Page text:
And who can forget the work of Father Denomme’s protégé, Father Goguen, seeking again to fix his eyes on the Lord and plead for his mercy. His love for this place was as deep as any of his predecessors, as he urged the parish to look back at a glorious 100 years as it prepared for a new millenium of challenges,. Each corner of this place, including the cemetery and school, bears the mark of his care as he literally gave his whole heart to this holy place.


Then, as a mason lays stone upon stone, so Father Bruso sought to fix his eyes on the Lord and plead for his mercy, bringing renewed stability and a steady spirit to Saint Cecilia’s in increasingly challenging times, going home to God to intercede for us (it’s now his full time job) just one year ago.


And then there’s me and you and Father Shaunessey.  Here we are, inheritors of this great work on French Hill, called to be bearers of the Gospel to a world emerging from unimagined pandemic suffering and uncertain of the truth. And like those who went before us, we are faced with confusing and sometimes frightening challenges. How do we get them back to Church (sometimes even our sons and daughters)?  How do we preach the Gospel to a world rife with division and hate? What is God asking of us in this time and in this place?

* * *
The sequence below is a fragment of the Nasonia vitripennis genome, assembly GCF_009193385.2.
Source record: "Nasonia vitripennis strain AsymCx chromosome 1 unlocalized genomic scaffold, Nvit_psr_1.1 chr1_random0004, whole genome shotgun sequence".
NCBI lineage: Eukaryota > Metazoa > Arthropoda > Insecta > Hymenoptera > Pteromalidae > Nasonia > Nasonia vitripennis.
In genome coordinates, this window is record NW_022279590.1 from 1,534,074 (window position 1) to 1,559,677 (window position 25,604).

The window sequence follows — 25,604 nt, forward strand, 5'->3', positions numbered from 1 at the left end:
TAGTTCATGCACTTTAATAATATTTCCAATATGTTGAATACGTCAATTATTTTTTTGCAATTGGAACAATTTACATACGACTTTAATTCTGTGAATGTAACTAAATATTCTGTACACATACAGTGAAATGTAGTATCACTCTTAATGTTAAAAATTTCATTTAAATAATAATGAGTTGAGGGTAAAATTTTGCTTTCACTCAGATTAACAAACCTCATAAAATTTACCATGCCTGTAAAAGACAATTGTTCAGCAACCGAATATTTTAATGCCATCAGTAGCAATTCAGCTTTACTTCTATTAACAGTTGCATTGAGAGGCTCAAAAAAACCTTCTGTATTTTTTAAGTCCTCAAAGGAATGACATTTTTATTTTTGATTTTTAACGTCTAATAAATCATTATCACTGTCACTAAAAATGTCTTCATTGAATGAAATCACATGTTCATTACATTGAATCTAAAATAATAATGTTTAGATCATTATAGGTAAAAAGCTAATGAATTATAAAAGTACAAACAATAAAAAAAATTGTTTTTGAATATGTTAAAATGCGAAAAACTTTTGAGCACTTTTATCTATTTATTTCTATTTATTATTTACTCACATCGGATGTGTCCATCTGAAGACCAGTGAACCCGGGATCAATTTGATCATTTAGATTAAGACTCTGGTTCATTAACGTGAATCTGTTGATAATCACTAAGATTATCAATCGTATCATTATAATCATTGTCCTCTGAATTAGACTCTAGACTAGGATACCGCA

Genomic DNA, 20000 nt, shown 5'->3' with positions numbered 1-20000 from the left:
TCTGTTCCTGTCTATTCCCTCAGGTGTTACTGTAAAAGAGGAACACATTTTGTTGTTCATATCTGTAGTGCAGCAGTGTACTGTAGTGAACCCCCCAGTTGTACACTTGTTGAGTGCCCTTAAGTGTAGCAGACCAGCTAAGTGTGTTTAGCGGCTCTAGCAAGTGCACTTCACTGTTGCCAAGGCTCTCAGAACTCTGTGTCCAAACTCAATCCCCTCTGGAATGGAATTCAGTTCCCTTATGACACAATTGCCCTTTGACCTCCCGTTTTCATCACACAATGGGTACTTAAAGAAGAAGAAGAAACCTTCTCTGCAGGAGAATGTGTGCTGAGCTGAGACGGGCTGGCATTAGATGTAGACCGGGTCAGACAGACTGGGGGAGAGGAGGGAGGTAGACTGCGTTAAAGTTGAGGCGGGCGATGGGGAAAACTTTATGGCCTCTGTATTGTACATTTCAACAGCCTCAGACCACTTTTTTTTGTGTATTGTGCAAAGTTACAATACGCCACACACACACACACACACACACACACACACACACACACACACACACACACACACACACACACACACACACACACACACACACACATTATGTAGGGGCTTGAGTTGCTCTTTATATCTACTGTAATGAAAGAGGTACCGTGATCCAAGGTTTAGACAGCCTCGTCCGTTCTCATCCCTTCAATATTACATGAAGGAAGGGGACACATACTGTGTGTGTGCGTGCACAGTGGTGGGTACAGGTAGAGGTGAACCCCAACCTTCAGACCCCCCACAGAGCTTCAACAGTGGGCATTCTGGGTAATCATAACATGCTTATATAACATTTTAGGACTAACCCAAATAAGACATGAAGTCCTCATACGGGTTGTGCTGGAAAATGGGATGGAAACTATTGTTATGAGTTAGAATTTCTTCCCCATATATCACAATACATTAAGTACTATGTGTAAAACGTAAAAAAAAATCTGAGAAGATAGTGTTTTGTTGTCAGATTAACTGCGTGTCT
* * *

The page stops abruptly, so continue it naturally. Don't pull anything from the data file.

God assures us that the answers to those questions will come, in his good time, as they did for those who went before us. And be assured that God will give us the graces and the strength we need to do his will. For it is only our job to listen to him, to trust in his mercy and to do the work he sets before us.


Saint Cecilia, pray for us!





04 July 2021

Homily for the Funeral of Jeffrey Turbide

Death is never easy. Especially the death of someone like Jeffrey, whose indefatigable spirit perdured through so many obstacles that would have stopped lesser men. In the middle of the woods with a hickory bow, or running down the emergency room corridor or figuring out how to play a cord on the guitar or piano….he let nothing get in his way…not the diabetes, not the Parkinson’s and not those endless night classes to become a nurse. 

Indeed, not even death could defeat this good man, for he man was tough enough to kneel beside his bed every night and pray to God for the graces he would need to know his will and to do it…begging even for the grace to die to die a good death, and to fall into the arms of God when his time had come.